In some ways, attorney Debra Kuper’s life has come full circle. A farmer’s daughter, she grew up as one of five children in the “corn belt” of Central Illinois. Now, at the age of 46, she’s vice president, general counsel, and corporate secretary at AGCO Corporation, a top international manufacturer of agricultural equipment. To find out how she went from riding tractors to representing one of its leading makers, Profile asked Kuper about her life on the farm, her circuitous route to corporate law, and her secrets to “having it all”: a happy family, a healthy life, and a prolific career.
What did growing up on a farm teach you?
I drove a tractor before driving a car. We five children had strong Midwestern work ethics; we bailed hay and detasseled corn by hand, waking up at the crack of dawn to avoid the long, hot summer afternoons. In the late ’70s, the farm economy crashed. My father, then in his 50s, quit farming and went to work at the local grain cooperative. We had an excellent small-town school system that encouraged higher education, as did our parents. The combination of the hard manual labor, excellent school system, and our parents’ perseverance resulted in all five of us children obtaining college and post-graduate degrees. All in all, being a “farmer’s daughter” taught me to be independent and responsible at an early age. It taught me how to face adversity and work through tough situations. And, it taught me to be flexible and change my course in life when life called for a change.
When you started college, you wanted to be a teacher. How did you end up in law?
I took a circuitous route to get where I am today. I married during college and followed my husband to the Chicagoland area for his job. I did not finish my teaching degree because I had our two sons early. I was a homemaker until they started school. I decided to work outside the home, but was uncertain about a career path. My interest in teaching had waned, but I was able to finish my bachelor’s degree in what was previously my minor, political science. I then sought a post-graduate degree. I took both the GRE and the LSAT, hoping that whichever test came back higher would be a logical fit for me. Much to my surprise, I did better on the LSAT, so I chose law school. I started law school at the age of 29. I studied when my sons studied and slept when my sons slept. I made law review and graduated in three years with honors. So while it was an indirect path to a law degree, it made me into the person I am today: personal, practical, and professional.
Why did you go into corporate law, in specific?
At heart, I am a businessperson who just happens to be a lawyer. It is the best of both worlds. I enjoy focusing on overall business objectives to determine possible legal hurdles, formulate creative compliant solutions, and develop legal strategies to help achieve corporate objectives.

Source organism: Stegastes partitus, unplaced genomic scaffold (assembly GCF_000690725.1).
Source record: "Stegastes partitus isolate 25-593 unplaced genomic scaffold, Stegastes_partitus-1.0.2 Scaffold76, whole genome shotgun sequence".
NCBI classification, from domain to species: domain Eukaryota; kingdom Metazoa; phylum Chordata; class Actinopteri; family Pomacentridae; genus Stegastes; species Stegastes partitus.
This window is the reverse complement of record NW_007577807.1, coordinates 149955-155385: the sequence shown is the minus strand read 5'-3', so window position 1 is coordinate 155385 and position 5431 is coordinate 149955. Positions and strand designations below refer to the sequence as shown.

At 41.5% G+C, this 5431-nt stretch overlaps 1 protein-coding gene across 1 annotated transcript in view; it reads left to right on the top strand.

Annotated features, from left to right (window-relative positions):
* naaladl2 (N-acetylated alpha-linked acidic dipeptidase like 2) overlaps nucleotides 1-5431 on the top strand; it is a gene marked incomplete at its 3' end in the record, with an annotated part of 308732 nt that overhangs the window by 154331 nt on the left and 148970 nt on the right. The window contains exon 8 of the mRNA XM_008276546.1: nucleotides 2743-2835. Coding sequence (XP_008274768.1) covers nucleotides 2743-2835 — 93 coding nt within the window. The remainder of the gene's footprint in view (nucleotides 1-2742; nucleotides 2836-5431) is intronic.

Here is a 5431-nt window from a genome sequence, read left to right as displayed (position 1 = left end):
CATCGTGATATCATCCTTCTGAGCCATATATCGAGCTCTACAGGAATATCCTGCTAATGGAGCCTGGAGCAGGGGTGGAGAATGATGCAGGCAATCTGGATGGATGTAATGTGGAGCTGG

You won the International Law Office 2011 Employment Law Team of the Year Award. What’s the secret to managing an international team?
I supervise all of the company’s 25 in-house attorneys and 12 support staff dispersed throughout Argentina, Brazil, China, France, Germany, Russia, Switzerland, and the United Kingdom. When I joined the company in 2008, I quickly discovered that the in-house attorneys had never officially met each other. In 2009, I traveled around the world to meet and greet my team members. After an overall assessment, I encouraged them to hold regional meetings. This was done in 2010, and it was a fantastic time of sharing best practices, meeting local executives, listening to seminars conducted by outside counsel, and generally socializing after several busy days of work. The regional meetings were such a success that in January 2011 I held the first-ever AGCO Global Legal Summit in Atlanta to share best practices, provide presentations, listen to speakers, and participate in panel discussions. It was a growth opportunity that instilled excitement, encouragement, and engagement throughout the whole team.
A Message From Lewis, Brisbois, Bisgaard & Smith
Jay Barber, LBBS contact partner for AGCO, says, “We value our relationship with AGCO, and are proud to assist AGCO in reducing its legal spend through our full array of legal services provided, reduced rate structure as compared to general-practice firms, and national scope of practice, with 21 offices throughout the country. We look forward to assuring AGCO’s continued success in both results and cost reductions.”
You won another award: the Georgia Women’s Conference’s “Glass Ceiling Award.” Have you faced any glass ceilings?
My first job as a lawyer was with a boutique law firm specializing in commercial litigation. I liked the “commercial” part, but not the litigation part. So, I switched gears and went in-house at Case Corporation, a local farm-equipment manufacturing company. It was during my stint at Case that I realized I wanted to be a general counsel of a corporation. But, I did not have the necessary “tools in the toolbox.” In 2001, I left the company and the next few years gathered the necessary tools to become a general counsel. I did M&A work at Tenneco Inc., international purchasing work at (Walmart), and regulatory work at Caterpillar Inc. In 2001, Caterpillar sold its farm-equipment line to AGCO, and when AGCO’s general counsel was ready to retire, I was invited to come aboard. I did so in January 2008. By that time, I had the necessary tools.
Many professionals struggle with work/life balance. How do you, personally, achieve it?
I run. A lot. The beauty of running is that you can do it anywhere. I have had amazing runs in gorgeous localities like France, Italy, and Switzerland. It takes an hour from start to finish. And there are new, lightweight running shoes that are easy to pack. For me, there is no excuse not to run.